By the end of September, I was back in school, taking online classes while raising my child. My second year was tough with the new baby, but I was really focused. I earned my AA degree in early 2015, and immediately found full-time work as a para-educator at Foster High School in Tukwila. Jeff worked with me to apply to several schools, but ultimately I decided to pursue a BS in Social Services at the Central Washington University branch campus in Des Moines.

I am thankful for all of the support I received from Seattle Education Access over the years. They have taught me perseverance; that no matter what obstacles life throws at you, you should never give up. With the right supports in place, you really can follow your dreams. I appreciate the full array of services SEA provides and the flexibility they offer.

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A Fulbright for Javoen!

In 2008, Javoen arrived at Seattle Education Access and told the staff he wanted to earn a PhD. In fall 2016, Javoen started a PhD program at Howard University in Washington, DC and has received a Fulbright grant.

 As an African American male, I am often conflicted when I ponder the definition of the American dream. For much of America, it represents the ability to start from scratch, pull yourself up by your own bootstraps, and have something to pass on to your children.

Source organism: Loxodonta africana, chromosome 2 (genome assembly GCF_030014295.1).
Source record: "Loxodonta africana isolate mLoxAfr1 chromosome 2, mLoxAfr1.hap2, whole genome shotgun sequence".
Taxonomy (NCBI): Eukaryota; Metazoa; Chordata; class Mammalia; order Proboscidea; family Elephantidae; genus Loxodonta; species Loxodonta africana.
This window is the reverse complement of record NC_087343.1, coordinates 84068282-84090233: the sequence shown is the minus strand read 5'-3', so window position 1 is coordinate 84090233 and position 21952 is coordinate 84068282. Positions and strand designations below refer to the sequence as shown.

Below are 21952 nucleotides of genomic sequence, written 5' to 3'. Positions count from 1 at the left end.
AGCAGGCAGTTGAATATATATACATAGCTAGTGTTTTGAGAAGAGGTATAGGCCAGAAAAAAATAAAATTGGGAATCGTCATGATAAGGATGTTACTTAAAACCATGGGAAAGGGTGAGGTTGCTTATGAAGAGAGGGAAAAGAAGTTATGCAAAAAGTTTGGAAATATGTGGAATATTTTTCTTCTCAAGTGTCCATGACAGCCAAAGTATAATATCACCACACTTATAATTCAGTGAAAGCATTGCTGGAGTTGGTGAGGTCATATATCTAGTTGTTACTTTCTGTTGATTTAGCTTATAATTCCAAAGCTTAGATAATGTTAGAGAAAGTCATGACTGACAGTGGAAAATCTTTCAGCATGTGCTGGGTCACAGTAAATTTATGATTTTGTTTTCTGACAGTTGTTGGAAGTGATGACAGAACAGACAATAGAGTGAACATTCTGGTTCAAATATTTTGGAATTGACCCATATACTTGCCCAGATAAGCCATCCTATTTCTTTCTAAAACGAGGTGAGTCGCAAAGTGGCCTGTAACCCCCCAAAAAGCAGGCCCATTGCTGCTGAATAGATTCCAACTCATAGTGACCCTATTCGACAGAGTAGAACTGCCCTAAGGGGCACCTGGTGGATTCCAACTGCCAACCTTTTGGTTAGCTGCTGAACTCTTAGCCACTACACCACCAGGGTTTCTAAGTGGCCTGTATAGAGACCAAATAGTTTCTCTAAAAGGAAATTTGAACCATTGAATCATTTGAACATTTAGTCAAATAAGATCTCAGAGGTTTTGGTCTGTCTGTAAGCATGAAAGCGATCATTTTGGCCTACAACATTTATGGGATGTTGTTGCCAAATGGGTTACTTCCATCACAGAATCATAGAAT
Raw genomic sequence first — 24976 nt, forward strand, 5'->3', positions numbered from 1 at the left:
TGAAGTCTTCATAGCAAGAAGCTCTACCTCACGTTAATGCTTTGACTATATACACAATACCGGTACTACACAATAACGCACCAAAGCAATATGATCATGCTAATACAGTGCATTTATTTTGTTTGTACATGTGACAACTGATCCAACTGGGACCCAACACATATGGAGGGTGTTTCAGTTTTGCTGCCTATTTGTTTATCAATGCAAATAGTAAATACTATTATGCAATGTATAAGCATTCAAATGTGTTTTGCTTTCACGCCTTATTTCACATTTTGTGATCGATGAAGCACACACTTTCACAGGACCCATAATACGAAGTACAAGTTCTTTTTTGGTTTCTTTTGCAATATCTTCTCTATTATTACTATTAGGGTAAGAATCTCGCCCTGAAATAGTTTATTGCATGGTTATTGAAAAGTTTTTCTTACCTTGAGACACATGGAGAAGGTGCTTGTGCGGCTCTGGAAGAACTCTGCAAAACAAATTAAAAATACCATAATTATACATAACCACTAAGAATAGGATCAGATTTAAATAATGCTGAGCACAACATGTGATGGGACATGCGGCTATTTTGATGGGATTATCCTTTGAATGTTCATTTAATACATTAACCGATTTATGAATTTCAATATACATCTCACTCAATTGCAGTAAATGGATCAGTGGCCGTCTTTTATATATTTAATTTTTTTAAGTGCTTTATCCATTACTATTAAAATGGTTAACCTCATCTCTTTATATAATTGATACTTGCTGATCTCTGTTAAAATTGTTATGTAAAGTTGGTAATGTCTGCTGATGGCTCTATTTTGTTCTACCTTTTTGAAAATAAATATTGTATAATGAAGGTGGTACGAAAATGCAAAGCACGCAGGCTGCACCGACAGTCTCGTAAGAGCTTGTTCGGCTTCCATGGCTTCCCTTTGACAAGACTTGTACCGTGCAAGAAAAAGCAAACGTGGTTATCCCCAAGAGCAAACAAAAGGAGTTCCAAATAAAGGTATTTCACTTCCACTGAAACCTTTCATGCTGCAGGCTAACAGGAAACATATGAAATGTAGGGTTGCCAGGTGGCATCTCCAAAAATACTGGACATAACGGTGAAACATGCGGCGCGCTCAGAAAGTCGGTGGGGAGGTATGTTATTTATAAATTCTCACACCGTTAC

As a descendant of the slaves who were forced to work at backbreaking speeds sun up to sun down, this definition seems like an empty promise. I ask myself, “Didn’t my ancestors work hard for this country too?” As much as we have sacrificed for this country, I wonder why I, as a black male, am still the symbol of malevolence in America.

Born in a society filled with so many contradictions and unsubstantiated accusations about marginalized groups, I would say that my American dream is to live in a society where the aims of those who desire social justice are realized, and where marginalized groups are given educational and economic equality.  It is towards this end that I aspire to attain my education, in order to make a difference in my community and the overall American society.

Growing up in a single parent household with younger twin sisters, I received plenty of insight into poverty, stressful parent-child relationships, and also the sense of obscurity that many young African American males feel in adolescence. These personal experiences were the foundation for my passion for social justice.

The zip code I was raised in, 98118, is one of the most diverse neighborhoods in the United States. In South Seattle, opportunities to interact with children from different backgrounds were endless. I made friends from West and East African backgrounds. I also lived down the street from a conga drummer of Puerto Rican descent. By thirteen, I understood Spanish fluently. In a community where athletics and hip-hop culture were the only acceptable norms for young Black men to emulate, I stuck out like a sore thumb.